Additionally, Pope Francis named George Floyd twice in Let Us Dream, supporting the racial justice protests following Mr. Floyd’s death:
There is another abuse of power which we saw in the horrendous police killing of George Floyd that triggered protests around the world against racial injustice. It is right that people reclaim the dignity of every human being from abuse in all of its forms. Abuse is a gross violation of human dignity that we cannot allow and which we must continue to struggle against. (25)
To know ourselves as a people is to be aware of something greater that unites us, something that cannot be reduced to a shared legal or physical identity. We saw this in the protests in reaction to the killing of George Floyd, when many people who otherwise did not know each other took to the streets to protest, united by a healthy indignation. Such movements reveal not just popular feeling but the feeling of a people, its “soul.” (101)
Birth of a Movement seeks to provide Catholics with the context to join Pope Francis in his support for justice for Mr. Floyd and for the Black community. This movement is congruent with our call as Catholics to combat the sin of racism, both on a personal and systemic basis:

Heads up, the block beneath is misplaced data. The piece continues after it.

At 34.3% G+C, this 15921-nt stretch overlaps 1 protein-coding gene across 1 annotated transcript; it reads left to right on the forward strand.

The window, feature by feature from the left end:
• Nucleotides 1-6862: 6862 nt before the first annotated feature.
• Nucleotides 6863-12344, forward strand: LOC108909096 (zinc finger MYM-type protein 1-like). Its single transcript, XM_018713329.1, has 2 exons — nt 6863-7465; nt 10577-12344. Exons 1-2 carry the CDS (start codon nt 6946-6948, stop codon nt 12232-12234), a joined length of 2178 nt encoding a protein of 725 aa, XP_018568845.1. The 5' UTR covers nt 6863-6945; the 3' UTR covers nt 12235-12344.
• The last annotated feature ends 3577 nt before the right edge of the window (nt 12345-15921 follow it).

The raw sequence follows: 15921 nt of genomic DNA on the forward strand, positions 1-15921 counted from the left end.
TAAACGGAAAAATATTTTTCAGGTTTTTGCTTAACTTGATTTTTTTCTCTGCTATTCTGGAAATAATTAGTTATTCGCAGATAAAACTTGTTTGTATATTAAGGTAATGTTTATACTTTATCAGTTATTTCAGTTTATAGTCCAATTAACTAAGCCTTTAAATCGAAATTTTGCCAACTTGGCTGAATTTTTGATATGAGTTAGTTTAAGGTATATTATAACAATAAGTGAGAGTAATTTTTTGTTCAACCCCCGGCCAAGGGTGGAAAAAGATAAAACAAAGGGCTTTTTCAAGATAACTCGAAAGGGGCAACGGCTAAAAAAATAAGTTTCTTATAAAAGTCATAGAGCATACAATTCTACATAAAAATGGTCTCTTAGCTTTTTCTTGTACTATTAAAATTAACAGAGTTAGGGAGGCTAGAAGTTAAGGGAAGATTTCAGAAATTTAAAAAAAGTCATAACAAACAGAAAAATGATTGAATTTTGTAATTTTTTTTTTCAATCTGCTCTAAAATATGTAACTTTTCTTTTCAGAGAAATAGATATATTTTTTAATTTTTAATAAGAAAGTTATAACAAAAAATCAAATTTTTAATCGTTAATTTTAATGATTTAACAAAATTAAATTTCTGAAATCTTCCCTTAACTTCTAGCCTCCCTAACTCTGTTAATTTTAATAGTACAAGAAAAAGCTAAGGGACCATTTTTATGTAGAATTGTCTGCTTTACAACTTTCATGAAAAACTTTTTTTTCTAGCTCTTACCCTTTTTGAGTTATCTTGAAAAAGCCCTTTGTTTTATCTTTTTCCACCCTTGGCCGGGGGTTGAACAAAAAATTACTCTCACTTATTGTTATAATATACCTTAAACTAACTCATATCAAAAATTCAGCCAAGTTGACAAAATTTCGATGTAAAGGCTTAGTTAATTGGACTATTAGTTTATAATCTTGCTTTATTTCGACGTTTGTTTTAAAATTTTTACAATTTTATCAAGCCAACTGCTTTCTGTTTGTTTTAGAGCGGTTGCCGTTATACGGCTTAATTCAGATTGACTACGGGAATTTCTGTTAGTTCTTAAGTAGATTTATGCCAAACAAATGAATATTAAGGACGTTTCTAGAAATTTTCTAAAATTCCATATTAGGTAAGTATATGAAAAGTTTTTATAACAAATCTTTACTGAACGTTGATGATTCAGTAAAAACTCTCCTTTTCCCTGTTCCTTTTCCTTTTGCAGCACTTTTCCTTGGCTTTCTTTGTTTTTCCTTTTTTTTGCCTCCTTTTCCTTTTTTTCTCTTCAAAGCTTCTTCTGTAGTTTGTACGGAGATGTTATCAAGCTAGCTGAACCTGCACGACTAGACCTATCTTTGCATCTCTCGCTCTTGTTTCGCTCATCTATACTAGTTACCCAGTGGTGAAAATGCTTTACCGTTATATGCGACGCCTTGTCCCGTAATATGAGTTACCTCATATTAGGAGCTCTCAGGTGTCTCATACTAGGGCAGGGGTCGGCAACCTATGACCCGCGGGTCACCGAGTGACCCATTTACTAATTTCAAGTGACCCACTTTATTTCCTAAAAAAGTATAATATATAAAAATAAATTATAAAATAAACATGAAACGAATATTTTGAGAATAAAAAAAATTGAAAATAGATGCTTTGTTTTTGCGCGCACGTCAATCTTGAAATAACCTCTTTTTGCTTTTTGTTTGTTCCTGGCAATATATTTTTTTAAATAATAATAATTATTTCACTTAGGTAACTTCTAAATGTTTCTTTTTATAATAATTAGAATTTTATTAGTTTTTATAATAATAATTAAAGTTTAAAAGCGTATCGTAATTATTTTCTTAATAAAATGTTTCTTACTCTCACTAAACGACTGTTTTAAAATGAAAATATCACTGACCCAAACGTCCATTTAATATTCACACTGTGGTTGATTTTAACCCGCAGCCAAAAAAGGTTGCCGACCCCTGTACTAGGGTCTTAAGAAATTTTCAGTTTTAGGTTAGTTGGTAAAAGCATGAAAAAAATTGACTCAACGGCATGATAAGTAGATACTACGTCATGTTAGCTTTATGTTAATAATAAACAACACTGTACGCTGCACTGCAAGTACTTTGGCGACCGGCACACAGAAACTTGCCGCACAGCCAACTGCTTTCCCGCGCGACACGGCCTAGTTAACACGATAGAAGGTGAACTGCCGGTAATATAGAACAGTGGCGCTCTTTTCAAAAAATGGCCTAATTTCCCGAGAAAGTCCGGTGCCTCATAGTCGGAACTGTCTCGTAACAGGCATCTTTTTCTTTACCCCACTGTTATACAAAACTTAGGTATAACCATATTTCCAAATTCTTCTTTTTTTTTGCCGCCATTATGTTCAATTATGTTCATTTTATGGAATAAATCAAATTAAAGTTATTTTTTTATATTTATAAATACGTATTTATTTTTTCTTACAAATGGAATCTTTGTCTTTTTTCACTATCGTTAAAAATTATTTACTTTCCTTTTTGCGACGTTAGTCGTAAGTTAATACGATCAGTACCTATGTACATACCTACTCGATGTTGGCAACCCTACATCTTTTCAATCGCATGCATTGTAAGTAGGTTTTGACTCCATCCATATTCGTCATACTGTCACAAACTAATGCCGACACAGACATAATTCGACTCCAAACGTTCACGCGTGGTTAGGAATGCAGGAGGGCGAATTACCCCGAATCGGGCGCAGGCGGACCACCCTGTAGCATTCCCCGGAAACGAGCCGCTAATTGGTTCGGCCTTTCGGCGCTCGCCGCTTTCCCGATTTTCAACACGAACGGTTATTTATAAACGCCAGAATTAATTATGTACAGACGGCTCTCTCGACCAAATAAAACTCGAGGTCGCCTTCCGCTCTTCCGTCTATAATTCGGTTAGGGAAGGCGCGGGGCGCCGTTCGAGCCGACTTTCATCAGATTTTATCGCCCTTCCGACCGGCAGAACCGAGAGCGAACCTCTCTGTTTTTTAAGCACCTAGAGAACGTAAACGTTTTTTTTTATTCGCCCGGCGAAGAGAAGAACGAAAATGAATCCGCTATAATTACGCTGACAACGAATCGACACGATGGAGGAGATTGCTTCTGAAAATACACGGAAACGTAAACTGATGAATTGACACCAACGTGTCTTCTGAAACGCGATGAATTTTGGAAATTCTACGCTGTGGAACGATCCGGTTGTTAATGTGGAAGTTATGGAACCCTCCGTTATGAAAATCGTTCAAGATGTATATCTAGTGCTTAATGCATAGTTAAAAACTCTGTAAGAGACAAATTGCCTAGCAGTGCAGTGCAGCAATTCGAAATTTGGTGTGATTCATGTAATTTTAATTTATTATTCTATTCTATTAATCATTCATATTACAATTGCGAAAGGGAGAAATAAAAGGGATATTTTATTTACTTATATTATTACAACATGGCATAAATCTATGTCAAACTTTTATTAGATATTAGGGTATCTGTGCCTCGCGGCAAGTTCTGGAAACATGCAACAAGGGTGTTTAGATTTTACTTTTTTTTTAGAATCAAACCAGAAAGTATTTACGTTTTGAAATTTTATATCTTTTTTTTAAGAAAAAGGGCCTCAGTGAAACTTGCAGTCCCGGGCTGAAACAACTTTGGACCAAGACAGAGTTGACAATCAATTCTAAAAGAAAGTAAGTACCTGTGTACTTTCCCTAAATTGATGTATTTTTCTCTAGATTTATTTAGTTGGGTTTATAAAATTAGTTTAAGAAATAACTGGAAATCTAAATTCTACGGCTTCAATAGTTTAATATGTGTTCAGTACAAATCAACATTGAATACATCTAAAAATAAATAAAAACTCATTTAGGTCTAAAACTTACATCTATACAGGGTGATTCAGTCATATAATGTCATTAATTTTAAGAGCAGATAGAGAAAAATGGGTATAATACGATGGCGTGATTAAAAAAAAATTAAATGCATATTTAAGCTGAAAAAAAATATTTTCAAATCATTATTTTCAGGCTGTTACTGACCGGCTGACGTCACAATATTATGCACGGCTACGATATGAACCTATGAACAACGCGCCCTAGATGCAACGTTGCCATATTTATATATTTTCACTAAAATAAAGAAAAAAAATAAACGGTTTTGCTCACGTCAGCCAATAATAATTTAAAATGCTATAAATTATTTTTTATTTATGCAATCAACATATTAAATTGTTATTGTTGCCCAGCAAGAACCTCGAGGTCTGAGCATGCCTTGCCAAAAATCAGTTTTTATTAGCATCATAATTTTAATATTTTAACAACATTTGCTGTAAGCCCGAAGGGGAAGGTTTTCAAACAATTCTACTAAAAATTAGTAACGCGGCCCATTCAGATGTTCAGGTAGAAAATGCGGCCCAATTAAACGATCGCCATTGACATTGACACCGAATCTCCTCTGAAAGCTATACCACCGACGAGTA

#BlackLivesMatter was founded in 2013 in response to the acquittal of Trayvon Martin’s murderer. Black Lives Matter Global Network Foundation, Inc. is a global organization in the US, UK, and Canada, whose mission is to eradicate white supremacy and build local power to intervene in violence inflicted on Black communities by the state and vigilantes. By combating and countering acts of violence, creating space for Black imagination and innovation, and centering Black joy, we are winning immediate improvements in our lives. (BLM Global Organization mission statement)
Segura invites us to accompany the three co-founders of the BLM movement: Patrisse Cullors, Alicia Garza and Opal Tometi. We learn about their upbringing, the influence of the Christian faith in their lives, and their call to activism.
Cullors’s background particularly moved me. She grew up outside of Los Angeles in the valley suburb of Pacoima. At 16, her Jehovah’s Witness family members forced Cullors to leave the house when she came out to them as queer (30). Cullors’s formation in adversity and rejection created within her a desire to fight against injustice. At a young age, she joined the Bus Riders Group, a Los Angeles civil rights organization, and later became the executive director of the Coalition to End Sherriff Violence at LA jails. These experiences provided the building blocks to co-found the BLM movement.